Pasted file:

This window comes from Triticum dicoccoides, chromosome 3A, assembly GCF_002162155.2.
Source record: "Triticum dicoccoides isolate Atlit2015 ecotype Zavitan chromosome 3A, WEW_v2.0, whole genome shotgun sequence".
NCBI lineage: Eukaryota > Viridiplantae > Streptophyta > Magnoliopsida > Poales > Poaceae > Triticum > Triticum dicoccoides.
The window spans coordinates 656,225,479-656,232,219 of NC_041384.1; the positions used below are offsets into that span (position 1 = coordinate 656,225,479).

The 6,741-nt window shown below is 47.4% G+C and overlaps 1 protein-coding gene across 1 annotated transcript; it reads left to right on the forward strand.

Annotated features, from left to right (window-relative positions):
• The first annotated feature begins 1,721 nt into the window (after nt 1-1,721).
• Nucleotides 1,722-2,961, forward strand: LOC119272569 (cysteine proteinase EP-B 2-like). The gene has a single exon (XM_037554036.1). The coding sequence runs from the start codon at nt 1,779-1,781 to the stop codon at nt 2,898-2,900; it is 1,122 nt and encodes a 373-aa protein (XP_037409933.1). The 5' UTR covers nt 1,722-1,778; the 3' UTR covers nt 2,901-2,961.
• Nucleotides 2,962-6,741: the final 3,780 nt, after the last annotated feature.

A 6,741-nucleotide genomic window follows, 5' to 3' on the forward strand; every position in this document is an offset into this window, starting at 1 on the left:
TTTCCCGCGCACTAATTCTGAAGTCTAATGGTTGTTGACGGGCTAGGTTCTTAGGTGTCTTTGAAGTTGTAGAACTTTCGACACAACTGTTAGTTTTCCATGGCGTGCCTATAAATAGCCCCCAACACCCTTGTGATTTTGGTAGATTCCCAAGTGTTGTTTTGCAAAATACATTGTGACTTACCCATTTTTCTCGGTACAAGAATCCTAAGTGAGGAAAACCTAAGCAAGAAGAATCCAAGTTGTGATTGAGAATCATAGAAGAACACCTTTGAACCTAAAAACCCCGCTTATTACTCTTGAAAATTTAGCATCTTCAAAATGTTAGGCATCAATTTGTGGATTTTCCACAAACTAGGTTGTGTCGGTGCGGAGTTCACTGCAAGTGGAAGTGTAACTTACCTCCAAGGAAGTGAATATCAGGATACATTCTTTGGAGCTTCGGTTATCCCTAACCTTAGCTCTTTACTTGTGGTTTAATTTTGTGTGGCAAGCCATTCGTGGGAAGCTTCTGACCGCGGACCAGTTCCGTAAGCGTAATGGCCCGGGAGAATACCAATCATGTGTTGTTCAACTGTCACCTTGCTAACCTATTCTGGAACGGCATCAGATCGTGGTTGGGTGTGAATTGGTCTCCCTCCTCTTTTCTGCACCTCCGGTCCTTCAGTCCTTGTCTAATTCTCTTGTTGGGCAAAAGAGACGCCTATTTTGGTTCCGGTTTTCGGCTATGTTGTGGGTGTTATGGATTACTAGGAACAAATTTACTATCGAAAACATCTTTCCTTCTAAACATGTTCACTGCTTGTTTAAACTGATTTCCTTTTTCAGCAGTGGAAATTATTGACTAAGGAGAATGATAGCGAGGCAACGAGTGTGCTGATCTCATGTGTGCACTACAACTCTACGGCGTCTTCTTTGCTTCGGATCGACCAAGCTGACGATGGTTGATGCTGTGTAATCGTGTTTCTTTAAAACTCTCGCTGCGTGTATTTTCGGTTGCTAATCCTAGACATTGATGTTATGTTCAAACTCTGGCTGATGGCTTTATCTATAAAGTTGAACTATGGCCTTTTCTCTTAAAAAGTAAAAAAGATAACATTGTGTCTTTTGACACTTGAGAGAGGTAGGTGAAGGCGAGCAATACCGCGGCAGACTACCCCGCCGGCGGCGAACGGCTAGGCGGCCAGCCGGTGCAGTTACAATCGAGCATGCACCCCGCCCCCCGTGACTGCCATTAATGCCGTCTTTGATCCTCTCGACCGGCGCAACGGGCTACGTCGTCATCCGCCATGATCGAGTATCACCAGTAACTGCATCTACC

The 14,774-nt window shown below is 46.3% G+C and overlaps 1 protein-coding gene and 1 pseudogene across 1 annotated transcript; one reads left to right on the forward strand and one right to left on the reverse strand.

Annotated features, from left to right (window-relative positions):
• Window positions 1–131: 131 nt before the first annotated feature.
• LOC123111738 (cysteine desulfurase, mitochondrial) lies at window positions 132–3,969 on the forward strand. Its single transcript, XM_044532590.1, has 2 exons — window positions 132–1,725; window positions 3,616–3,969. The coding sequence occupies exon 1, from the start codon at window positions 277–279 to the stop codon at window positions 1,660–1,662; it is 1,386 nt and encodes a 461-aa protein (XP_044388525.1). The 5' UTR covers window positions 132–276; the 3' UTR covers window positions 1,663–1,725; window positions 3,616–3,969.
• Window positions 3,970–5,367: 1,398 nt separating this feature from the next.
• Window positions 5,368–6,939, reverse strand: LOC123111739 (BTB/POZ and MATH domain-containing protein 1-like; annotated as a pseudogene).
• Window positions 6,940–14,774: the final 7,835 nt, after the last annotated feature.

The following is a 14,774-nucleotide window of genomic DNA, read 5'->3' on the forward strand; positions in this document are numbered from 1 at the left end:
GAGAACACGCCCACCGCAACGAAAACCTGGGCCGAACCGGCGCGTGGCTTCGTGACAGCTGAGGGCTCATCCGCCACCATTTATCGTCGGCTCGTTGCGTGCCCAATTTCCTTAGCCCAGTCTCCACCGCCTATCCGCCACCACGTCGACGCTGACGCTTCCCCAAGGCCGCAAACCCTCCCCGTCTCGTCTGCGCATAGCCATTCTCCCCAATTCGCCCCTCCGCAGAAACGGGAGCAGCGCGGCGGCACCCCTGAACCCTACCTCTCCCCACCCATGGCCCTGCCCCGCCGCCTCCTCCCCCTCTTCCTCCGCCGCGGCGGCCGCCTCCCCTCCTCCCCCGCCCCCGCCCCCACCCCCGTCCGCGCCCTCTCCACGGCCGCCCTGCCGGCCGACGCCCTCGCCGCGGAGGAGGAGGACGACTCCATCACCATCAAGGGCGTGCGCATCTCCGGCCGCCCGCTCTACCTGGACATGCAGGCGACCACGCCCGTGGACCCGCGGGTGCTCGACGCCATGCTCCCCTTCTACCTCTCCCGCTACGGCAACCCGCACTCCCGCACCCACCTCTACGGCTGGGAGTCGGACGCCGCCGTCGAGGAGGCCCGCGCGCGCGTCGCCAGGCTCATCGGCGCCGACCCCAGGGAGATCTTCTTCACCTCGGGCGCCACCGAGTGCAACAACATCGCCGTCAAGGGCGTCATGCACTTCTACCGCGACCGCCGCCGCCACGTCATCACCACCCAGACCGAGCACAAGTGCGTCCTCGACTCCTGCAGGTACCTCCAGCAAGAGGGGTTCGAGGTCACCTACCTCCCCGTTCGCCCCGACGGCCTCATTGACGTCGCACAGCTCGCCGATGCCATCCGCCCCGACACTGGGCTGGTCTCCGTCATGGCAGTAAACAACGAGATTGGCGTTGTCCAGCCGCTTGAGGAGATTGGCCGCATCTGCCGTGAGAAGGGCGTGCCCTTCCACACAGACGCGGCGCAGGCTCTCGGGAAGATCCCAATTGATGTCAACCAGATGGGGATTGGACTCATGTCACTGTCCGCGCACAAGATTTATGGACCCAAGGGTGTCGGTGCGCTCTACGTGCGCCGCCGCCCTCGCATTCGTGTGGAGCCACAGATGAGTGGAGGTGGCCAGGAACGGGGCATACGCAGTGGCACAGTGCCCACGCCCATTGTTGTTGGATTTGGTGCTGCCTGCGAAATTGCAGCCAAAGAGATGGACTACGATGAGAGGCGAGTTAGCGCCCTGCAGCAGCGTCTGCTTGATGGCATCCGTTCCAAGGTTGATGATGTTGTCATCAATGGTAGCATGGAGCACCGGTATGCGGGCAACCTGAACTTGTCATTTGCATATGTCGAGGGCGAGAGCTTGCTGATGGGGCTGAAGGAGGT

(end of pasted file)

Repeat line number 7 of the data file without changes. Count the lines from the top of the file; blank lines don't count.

• The first annotated feature begins 1,721 nt into the window (after nt 1-1,721).